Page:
Trust-based steering of large Engineering-to-Order offshore/onshore projects: is it possible?

Dagrun Dvergsdal, Trond Haga

Abstract


The various traditions of socio-technical system design (STSD) emphasise different aspects of such systems, but the core relationship in the literature is between the use of technology and the set-up of organisations. Therefore, much attention has been paid to organisational issues, including work tasks, distributed responsibilities and processes. An organisation where tasks and responsibilities are distributed requires other forms of co-operation and clarification and, not least, that the actors trust each other. Nevertheless, trust has received little discussion in the STSD literature.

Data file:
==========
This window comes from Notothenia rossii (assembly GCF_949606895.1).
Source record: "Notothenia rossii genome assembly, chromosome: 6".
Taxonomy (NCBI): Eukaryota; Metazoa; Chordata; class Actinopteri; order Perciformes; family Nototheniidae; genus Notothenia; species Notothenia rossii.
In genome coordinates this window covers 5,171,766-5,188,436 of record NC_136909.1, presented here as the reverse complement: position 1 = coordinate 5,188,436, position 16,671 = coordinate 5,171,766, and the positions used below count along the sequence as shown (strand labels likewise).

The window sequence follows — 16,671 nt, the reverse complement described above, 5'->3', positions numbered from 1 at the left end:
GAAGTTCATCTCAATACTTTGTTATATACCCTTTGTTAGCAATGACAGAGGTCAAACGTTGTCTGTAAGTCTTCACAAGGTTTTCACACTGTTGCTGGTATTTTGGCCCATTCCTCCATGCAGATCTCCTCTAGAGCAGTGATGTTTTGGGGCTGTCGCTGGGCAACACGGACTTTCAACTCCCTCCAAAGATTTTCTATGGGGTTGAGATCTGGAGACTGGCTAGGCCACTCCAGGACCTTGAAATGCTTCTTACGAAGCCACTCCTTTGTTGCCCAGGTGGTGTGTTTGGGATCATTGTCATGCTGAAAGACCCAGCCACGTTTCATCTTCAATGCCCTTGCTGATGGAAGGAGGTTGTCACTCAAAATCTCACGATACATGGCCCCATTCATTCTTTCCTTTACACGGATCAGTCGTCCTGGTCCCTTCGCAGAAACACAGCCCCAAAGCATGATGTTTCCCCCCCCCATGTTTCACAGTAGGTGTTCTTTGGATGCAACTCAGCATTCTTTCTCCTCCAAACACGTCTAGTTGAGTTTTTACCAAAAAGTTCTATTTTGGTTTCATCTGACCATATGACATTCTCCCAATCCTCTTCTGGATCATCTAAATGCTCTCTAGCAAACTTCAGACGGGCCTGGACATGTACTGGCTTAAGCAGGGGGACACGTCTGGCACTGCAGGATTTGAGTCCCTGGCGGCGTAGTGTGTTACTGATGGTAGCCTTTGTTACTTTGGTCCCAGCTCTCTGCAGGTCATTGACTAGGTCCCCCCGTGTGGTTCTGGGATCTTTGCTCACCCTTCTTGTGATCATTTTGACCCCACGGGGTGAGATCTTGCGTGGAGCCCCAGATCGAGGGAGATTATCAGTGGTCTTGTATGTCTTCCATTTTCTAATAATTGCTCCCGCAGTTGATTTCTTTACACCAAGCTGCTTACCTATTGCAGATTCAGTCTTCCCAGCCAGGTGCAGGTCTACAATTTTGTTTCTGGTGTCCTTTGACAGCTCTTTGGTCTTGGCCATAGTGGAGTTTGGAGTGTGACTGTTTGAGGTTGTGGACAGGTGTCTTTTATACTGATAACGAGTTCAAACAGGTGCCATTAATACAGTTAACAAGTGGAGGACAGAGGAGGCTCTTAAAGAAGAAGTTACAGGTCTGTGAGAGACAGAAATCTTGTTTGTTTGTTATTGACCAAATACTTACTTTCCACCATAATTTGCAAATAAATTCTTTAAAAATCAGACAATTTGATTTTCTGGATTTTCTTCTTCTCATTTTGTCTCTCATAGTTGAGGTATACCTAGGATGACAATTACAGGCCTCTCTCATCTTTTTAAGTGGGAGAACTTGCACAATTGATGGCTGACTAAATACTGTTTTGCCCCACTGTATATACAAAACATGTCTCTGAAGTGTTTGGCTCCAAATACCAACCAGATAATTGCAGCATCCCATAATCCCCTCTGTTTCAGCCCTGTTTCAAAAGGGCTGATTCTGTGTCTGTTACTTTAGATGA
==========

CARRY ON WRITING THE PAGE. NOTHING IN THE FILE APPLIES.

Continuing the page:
This paper focuses on trust as a relational tool: the factors decisive for developing trust in a project management team established ad hoc to implement an offshore development project, how to develop trust in practice, and whether a focus on trust reduces the need for control measures. The purpose of systematic trust building is to develop team members who are, individually and as team members, able to deliver the results expected for their area and to support colleagues to do the same, thereby reducing the need for control measures. Trust building represents one way for the project manager to acquire control of the organisation, and it must therefore be better understood, starting with this question: how efficient are the various factors for the project manager in exercising power, i.e. ensuring control over project execution? The case in this paper illustrates the need to address trust and control in the set-up of a project management team, a focus which is also important for STSD in general.


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